Little Loretto as Landscape Spirituality
Little Loretto occupies a sacred place in Loretto’s history and memory. The landscape of Little Loretto evokes what is precious in Loretto spirituality. Little Loretto is an example of landscape spirituality in the American experience. In writing about landscape spirituality Belden Lane claims that “to experience a place as sacred is to participate, knowingly or unknowingly, in a whole history of cultural tensions and conflicting claims, even ecological shifts in the terrain itself.”
The Little Society of the Friends of Mary under the Cross of Jesus, as Father Charles Nerinckx termed them, was founded April 25, 1812, and was the first congregation of women religious founded in the United States. Little Loretto qualifies as a sacred landscape because an ordinary place in America became extraordinary due to the spirituality that was practiced there. Lane offers four axioms, or rules, to identify sacred spaces.
First, the ordinary would be constructed as a place for the holy. The first sisters moved to an ordinary place in the neighborhood of St. Charles Church. Their calling was experienced as meaningful in a place that was identified not only with hardship but also with a joyful life and abandonment to God. The sisters never quailed in the face of the future, experiencing as they did cold and hunger. They inscribed on their hearts the motto from Father Nerinckx: “Never forsake Providence and Providence will never forsake you.”
Second, sacred space is ordinary space ritually made extraordinary. Little Loretto was built on ordinary terrain, but the call to abandonment to God made it into a sacred landscape. Because of reverence for God, who was to dwell there, the logs intended for the walls of the church were squared. Since the church was not completed immediately, the weather-boarded area between the proposed church and convent was used as an oratory. An altar was set up along with a statue of the Blessed Virgin. Mass was offered as often as possible, and the sisters and scholars prayed their daily devotions there. During the years before the move to St. Stephen’s Farm many rituals were performed in this sacred space.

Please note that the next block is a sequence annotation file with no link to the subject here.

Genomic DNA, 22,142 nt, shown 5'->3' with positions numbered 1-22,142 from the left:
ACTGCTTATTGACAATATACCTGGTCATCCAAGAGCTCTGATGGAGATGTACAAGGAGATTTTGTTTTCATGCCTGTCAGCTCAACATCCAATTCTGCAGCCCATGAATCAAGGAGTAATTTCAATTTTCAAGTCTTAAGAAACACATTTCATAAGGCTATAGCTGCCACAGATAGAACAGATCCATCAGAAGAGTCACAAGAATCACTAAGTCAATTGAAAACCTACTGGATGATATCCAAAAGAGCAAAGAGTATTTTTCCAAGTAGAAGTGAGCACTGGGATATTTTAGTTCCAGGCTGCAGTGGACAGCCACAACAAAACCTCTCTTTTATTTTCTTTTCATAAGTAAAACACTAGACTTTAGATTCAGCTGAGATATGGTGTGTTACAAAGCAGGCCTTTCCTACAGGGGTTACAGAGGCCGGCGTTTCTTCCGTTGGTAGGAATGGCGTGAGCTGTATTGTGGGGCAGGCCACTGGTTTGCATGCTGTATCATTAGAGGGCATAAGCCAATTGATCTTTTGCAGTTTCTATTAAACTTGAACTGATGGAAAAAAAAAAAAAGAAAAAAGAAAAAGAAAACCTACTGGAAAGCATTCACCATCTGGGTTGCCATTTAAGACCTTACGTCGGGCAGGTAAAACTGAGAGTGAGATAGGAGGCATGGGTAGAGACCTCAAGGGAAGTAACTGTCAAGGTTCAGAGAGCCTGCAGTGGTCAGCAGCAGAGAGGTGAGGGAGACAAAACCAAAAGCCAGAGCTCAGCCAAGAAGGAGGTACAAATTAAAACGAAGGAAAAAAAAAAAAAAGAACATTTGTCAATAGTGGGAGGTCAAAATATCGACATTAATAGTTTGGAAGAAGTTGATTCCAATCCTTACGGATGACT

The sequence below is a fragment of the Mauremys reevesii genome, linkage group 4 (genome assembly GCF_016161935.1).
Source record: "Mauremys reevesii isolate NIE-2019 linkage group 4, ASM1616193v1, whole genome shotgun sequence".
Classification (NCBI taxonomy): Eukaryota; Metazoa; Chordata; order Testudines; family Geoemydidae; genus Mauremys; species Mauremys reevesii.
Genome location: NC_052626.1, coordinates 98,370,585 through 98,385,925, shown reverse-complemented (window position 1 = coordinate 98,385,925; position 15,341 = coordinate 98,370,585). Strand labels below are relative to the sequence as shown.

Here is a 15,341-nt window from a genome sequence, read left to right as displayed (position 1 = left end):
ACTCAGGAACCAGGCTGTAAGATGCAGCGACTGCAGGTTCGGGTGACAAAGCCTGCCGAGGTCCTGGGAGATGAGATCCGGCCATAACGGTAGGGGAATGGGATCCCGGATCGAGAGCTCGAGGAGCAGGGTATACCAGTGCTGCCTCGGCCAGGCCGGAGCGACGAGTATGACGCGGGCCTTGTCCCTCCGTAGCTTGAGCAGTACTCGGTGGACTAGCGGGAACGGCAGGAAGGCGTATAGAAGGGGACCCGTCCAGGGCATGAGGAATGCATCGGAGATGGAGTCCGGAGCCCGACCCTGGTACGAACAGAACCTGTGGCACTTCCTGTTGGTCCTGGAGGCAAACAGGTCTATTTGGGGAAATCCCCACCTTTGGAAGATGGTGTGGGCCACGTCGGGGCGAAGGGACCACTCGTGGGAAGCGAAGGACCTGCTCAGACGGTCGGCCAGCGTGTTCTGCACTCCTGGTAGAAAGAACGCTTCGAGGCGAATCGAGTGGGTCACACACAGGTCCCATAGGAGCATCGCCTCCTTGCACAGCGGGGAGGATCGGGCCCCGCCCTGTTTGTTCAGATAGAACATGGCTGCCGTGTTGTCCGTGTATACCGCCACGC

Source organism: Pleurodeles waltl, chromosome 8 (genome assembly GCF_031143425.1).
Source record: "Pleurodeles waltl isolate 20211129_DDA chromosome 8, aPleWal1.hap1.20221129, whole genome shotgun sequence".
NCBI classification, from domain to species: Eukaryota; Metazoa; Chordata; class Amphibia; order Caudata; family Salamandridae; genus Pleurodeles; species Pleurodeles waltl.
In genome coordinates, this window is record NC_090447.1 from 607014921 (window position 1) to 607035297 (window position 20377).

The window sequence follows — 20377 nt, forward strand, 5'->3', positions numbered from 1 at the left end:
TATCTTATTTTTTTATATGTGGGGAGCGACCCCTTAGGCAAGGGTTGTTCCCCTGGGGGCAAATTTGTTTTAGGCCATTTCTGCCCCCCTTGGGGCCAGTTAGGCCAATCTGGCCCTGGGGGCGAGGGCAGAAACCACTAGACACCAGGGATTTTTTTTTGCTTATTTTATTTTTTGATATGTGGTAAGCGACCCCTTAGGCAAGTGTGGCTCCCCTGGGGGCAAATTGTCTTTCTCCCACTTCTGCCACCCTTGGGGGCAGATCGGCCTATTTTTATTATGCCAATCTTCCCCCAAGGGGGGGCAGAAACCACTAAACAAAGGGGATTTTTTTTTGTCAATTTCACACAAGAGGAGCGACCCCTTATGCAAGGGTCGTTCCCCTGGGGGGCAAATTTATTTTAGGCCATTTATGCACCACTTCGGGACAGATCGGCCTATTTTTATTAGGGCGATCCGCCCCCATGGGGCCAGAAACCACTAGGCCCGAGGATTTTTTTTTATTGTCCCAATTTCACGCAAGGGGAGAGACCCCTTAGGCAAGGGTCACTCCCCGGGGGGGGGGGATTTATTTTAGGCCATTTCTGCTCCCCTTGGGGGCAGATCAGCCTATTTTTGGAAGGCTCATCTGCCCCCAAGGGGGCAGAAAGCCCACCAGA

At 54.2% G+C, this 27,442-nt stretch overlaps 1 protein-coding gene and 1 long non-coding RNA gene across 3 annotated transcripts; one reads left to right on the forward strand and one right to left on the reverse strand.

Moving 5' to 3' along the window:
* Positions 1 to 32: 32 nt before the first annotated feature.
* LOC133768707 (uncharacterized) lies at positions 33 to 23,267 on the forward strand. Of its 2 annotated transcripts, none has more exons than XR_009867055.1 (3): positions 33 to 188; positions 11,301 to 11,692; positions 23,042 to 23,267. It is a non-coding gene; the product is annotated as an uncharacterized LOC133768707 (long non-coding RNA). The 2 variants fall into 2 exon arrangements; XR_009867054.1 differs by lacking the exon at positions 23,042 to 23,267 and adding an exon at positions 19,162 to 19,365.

Third, openness to the particular place of God is an openness to the God of all places. Openness was part of Little Loretto. The sisters did not know what would happen to them when Father Nerinckx left them for Missouri in 1824. When the priest departed, he left the sisters with parting words about openness to God: “If you inquire whether I know what will become of you, this I cannot tell you … you will undergo great changes from your present state. …”
Fourth, sacred space is at once a tendency alternately toward localization and universalization. There is in spirituality a pull between the local and the universal. The Society had a thriving school at Little Loretto, their “monastery,” but as their numbers increased they opened other schools, moving from the local to the universal. Between the years 1815 and 1817 the Society numbers increased to 10. A branch house was opened at Holy Mary, named Calvary, in 1816. A second branch house was opened on Pottinger’s Creek in 1818. Gethsemani was opened in 1818. The sisters were called to move from their local space to the universal — to the West, to China, to Latin America and now to Pakistan.
Lane wrote that “in the history of Christian faith, landscape and spirituality are often intertwined.” From this brief description of Little Loretto we can understand in some degree how Little Loretto exemplifies landscape spirituality in the American faith experience. We can say that place creates people, but we also can say that people create place. Little Loretto created the Society, but the landscape also created the Society.
Sources: Belden Lane, Landscapes of the Sacred: Geography and Narrative in American Spirituality; Anna C. Minogue, Loretto: Annals of the Century.